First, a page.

If you’re anything like me and love reading and learning, or quite simply need to read non-fiction books for information and development, you’ll know how hard it is to find the time to do it.
You have a long list of books you need to read, and you’re adding to it a lot quicker than you manage to go through it. So if you want to squeeze non-fiction books into your already-packed life, here’s how.
1. Use an app – Blinkist anyone?
If you’re trying to narrow your list of favourite books down and decide what you want to read, Blinkist can really help you with this.
The app gives you key ideas from non-fiction books, distilled into powerful short reads (or listens!) for your mobile devices. Basically, you can read or listen to a non-fiction book in 15 minutes. No matter how busy you are, you can find 15 minutes in your day, can’t you?
And the fact that you can also listen to the books is just really handy. Think about the mornings spent standing on the train during your commute to work. You most definitely can’t possibly sit down to read a book in peace then, but you could always listen to it instead.
If you want or need to know more, you can always go and buy the book and read it cover to cover. What’s also really useful is that the app gives you recommendations for other similar books, so you can make an informed decision as to what you want or need to read next.
For a limited time, Blinkist is offering 42% off all annual subscriptions! This means that an annual Blinkist Premium subscription can be snapped up for just $46.39 (or just under £35 for us in the UK), instead of $79.99. The offer is valid until Monday 8th January – I’ll be signing up again for the second year running! Just click here to claim your discount!
2. Narrow your list down and make it realistic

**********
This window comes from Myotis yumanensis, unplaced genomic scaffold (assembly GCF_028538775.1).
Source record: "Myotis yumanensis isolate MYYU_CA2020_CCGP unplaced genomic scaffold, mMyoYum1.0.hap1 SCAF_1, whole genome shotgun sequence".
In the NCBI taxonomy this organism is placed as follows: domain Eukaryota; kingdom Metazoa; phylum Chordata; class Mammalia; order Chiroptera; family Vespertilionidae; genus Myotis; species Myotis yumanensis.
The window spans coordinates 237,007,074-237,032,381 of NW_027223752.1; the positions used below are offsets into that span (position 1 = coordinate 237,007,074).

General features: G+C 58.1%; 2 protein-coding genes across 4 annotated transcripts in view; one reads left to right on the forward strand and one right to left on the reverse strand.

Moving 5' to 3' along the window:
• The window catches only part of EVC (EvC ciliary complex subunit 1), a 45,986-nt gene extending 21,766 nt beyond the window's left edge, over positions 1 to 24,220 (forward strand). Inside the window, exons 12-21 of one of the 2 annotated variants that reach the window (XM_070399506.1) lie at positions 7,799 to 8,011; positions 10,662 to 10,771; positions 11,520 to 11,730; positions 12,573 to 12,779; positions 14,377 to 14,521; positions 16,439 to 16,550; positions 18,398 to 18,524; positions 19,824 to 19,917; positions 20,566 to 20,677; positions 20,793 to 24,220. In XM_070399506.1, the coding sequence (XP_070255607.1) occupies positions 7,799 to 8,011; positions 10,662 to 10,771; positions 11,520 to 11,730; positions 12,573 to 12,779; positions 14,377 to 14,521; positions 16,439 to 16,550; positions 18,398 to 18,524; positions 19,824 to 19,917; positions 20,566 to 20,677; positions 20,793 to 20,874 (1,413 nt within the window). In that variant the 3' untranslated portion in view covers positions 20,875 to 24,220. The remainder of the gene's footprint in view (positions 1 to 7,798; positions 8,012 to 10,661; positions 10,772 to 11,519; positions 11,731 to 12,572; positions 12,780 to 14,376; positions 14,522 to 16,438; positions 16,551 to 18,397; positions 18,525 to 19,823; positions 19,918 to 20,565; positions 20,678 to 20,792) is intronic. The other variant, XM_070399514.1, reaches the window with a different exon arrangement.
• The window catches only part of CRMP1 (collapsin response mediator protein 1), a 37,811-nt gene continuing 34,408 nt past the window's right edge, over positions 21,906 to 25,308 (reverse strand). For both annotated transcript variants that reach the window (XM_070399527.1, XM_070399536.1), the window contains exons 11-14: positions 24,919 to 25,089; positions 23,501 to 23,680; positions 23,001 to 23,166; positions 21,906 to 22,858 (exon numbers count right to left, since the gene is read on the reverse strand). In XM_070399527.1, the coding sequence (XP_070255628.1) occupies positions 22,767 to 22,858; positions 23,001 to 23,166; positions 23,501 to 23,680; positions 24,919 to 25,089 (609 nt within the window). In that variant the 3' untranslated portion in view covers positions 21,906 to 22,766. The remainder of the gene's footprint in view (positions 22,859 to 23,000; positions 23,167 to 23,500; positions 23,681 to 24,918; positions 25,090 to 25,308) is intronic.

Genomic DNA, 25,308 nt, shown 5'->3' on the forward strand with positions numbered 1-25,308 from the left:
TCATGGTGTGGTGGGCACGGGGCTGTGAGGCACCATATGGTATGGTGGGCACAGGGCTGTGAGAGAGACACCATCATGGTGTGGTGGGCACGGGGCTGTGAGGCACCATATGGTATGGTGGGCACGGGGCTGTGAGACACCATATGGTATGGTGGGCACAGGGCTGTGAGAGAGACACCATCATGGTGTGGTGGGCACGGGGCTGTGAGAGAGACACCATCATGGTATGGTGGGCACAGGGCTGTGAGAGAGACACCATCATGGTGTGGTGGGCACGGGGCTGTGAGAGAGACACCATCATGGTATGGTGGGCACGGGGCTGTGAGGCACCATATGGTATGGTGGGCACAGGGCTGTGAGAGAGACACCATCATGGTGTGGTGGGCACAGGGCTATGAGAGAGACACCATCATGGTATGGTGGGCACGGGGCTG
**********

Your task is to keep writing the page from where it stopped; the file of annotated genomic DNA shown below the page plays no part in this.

It goes without saying that if you have a ridiculous amount of books on your to-read list, it’s going to take you some time to go through them all. But do you really want or need to read them all?
Sift through your list and pick a few – 3 to 5 to start with would be great. This way you know that if you don’t manage to read anything else, at least you’ll have these under your belt.
Hold on to that shortlist, and don’t get distracted by new entries. Or think of it this way – if something new comes in, something else has to come out. That forces you to prioritise and keep your list manageable and realistic. You’re one step closer to getting it done already.
3. Commit to your list and give yourself targets and deadlines
I know that this sounds terribly boring, but reading is like anything else. Unless you don’t commit and allocate and dedicate time to it, you won’t do it.
So you really want to read that book about parenting that your colleague recommended the other day at work? Great. Download it or go and buy it, and you’ve made the first step towards committing to read it.
Now set yourself a target: “I want to read this by the end of the month”. Carry it with you from then on, and every time you see an opportunity in the day, pick it up and read it.
4. Prioritise reading over other tasks
If you really do want to read, then you need to decide what reading is more important of. It’s probably not more important than turning up for work, having a shower or feeding your children. But it can (if you so wish) be more important than scrolling mindlessly through your Facebook newsfeed, half watching a TV series you’re not really into, or washing up if you can do that in the morning instead.
Sometimes we can be guilty of saying: “I just don’t have time to do X”, but we haven’t even made the faintest attempt at making time for it. And then can’t really complain, can we? Especially if we were just wasting time on social media because we were too tired to go and even fetch the book (yes, I’ve been there and done that).
5. Switch your habits around
So we established that some things you can’t do without. But there are times in the day when you can concentrate and read, and others that aren’t really appropriate for it (just before bed when you’re tired and need to wind down, for example).
So you may find it hard to sit down with a book when your children have just come home from school demanding snacks and fighting over who gets to choose what to watch on TV. But during those times you may still get away with a quick round of tidying up or putting the washing machine on instead (once you’ve sorted the snacks and TV remote situation, of course).
Start noticing the moments of peace and quiet in your day when you can sit down and read, and grab them. Yes, I know that you have to do the hoover and last night’s washing up, but can you do them later perhaps? At a time when reading wouldn’t be possible?
Sometimes moving tasks around in the day can make space for new things – things that you wouldn’t have been able to do otherwise.
Do you have any more strategies to help to find more time or opportunities to read?
*This post was a collaborative effort with Blinkist, and it contains affiliate links. All ideas expressed in this post are my own.